There must be a neurological condition where the sufferer thinks that he sees writing even in meaningless patterns, kind of an opposite to alexia.
I sat on the high-speed train from Hefei to Shanghai and stared at the fabric pattern on the back of the seat before me for several minutes, convinced that the grid was filled with Chinese characters that I was on the verge of recognizing.
Saw these on the campus of USTC.
When Dice-K pitches really well — which is happening more often lately — he turns into the Ace version of himself, or Dace-K.
That almost happened tonight. So close. Here’s hoping that we see more of Dace-K.
My wife Lisa’s new solo exhibition at the Griffin Museum of Photography’s Aberjona River Gallery starts next Thursday (September 9th).
September 9 – November 7, 20109
Opening October 5, 2010 6 – 7:30
She’ll give a talk on the show at the Griffin’s Senior Sunday on October 17th at 3 PM. Free and open to the public.
COWBOYS features some of my favorite works by her. As you can see, they are not like what you think of as “photographs” exactly.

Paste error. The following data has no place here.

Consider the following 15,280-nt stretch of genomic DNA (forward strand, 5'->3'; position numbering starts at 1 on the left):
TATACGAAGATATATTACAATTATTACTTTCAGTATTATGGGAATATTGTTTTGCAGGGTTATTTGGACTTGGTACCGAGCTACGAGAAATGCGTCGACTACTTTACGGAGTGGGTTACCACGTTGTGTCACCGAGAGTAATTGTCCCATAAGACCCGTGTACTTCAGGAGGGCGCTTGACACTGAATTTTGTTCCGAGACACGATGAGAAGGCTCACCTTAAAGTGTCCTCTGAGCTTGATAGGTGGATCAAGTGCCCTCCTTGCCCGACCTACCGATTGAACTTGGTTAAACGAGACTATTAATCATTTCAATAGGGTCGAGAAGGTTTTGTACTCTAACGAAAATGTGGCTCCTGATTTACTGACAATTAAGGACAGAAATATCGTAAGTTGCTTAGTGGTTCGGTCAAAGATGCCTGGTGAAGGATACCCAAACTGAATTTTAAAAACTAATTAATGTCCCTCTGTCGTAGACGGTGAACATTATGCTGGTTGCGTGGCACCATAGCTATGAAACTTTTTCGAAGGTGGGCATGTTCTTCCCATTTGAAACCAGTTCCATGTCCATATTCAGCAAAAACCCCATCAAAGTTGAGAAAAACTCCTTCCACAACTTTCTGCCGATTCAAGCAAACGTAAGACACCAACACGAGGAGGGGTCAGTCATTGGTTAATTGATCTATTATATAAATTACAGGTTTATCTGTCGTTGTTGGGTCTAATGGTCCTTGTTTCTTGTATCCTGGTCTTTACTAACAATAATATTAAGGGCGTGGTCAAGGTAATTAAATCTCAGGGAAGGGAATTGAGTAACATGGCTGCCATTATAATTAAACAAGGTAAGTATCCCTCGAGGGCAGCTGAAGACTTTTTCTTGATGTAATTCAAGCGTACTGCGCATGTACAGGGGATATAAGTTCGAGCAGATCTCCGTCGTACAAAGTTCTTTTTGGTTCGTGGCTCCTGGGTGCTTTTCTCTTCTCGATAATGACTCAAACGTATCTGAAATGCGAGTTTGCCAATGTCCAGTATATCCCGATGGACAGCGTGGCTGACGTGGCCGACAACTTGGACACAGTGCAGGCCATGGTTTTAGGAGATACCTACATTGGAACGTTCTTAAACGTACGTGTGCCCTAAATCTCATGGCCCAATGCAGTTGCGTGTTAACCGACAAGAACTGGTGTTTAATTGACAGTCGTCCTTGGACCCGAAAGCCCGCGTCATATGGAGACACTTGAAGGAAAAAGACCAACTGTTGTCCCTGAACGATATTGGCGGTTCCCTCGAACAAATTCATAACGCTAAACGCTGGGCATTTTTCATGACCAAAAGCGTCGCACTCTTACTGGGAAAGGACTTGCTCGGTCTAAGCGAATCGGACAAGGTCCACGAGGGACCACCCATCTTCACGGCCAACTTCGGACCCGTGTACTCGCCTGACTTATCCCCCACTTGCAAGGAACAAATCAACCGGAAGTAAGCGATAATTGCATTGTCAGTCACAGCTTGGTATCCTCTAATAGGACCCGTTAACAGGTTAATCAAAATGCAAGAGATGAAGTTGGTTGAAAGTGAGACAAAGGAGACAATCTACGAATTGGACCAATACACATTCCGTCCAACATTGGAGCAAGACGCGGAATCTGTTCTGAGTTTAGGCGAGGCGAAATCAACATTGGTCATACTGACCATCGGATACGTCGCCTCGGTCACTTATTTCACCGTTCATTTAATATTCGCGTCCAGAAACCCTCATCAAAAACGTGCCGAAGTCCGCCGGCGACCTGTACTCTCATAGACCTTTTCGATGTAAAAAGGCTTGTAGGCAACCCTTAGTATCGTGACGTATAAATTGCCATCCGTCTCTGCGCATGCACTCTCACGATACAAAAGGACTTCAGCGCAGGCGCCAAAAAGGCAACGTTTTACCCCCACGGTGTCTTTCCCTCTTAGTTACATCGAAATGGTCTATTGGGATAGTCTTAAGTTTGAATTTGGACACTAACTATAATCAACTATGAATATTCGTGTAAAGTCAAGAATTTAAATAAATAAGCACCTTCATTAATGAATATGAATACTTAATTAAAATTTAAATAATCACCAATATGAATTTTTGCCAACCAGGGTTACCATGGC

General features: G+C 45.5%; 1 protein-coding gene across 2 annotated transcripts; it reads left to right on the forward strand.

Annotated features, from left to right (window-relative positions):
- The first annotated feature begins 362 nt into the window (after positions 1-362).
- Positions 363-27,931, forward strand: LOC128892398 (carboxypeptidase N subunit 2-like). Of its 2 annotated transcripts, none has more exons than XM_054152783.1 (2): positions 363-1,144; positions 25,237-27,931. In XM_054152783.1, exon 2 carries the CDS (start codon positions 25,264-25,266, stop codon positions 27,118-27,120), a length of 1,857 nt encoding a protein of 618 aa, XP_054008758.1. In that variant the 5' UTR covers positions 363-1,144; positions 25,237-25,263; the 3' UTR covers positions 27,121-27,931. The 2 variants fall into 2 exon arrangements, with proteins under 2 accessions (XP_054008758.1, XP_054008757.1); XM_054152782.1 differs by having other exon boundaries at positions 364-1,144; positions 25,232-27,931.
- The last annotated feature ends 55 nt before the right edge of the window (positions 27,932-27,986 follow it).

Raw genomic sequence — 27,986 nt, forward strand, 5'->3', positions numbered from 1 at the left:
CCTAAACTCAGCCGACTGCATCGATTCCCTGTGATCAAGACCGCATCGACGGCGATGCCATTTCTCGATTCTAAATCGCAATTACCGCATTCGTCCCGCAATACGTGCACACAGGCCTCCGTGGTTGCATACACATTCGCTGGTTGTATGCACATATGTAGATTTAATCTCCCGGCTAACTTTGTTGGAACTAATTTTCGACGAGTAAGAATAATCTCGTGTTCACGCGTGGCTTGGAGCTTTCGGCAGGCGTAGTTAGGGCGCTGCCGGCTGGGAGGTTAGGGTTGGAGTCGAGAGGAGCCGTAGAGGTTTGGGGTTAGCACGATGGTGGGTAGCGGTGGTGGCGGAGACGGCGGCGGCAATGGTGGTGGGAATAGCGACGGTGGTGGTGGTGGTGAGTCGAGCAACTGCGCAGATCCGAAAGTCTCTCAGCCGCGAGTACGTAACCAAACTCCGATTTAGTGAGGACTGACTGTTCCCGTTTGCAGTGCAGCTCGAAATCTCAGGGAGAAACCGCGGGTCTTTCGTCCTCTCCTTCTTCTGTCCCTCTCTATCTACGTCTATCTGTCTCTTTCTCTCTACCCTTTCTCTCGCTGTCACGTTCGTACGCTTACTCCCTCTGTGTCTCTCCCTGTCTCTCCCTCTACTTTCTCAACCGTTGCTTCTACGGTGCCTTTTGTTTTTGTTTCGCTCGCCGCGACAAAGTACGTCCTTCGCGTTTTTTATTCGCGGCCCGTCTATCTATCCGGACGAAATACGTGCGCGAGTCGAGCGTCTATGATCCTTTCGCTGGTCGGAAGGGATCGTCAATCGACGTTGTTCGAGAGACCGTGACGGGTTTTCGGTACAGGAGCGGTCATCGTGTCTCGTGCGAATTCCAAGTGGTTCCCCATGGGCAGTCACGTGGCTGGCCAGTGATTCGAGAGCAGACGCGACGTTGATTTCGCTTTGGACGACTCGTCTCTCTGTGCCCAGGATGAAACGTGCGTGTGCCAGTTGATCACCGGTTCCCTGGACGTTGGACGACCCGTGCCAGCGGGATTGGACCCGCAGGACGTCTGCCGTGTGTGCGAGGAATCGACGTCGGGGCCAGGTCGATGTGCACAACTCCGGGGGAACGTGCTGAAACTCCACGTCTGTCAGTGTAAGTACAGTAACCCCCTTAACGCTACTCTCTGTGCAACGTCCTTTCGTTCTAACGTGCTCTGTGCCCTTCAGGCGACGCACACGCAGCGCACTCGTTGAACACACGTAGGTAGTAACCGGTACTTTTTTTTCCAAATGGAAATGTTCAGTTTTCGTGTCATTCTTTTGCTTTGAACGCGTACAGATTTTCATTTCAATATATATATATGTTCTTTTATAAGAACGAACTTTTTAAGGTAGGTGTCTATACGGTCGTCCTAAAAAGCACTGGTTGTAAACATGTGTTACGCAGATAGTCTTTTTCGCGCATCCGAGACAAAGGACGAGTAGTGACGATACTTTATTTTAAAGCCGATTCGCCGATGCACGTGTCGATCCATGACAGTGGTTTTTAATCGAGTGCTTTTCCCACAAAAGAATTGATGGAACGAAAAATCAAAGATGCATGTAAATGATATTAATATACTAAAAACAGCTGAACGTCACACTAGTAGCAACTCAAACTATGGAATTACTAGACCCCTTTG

Saw a commercial advertising “100% real lobster” in a sandwich last night.
First thought: is “fake lobster” a real problem?
Second thought: “100% real lobster” is actually a meaningless assertion. The sandwich consists of bread and condiments, which are obviously not lobster. So “100% real lobster” must be understood to mean: “to the extent there is any lobster here, it’s 100% real lobster.” But suppose we mix in some fake lobster (say, crab meat), the assertion remains true, as long as it’s taken to cover only such portion of the sandwich filling which consists of real lobster meat. Indeed, the assertion is even true in the case of a BLT since, to the extent there is any lobster, it would be 100% real lobster (it just happens that there isn’t any lobster in a BLT).
Maybe I’m overthinking this.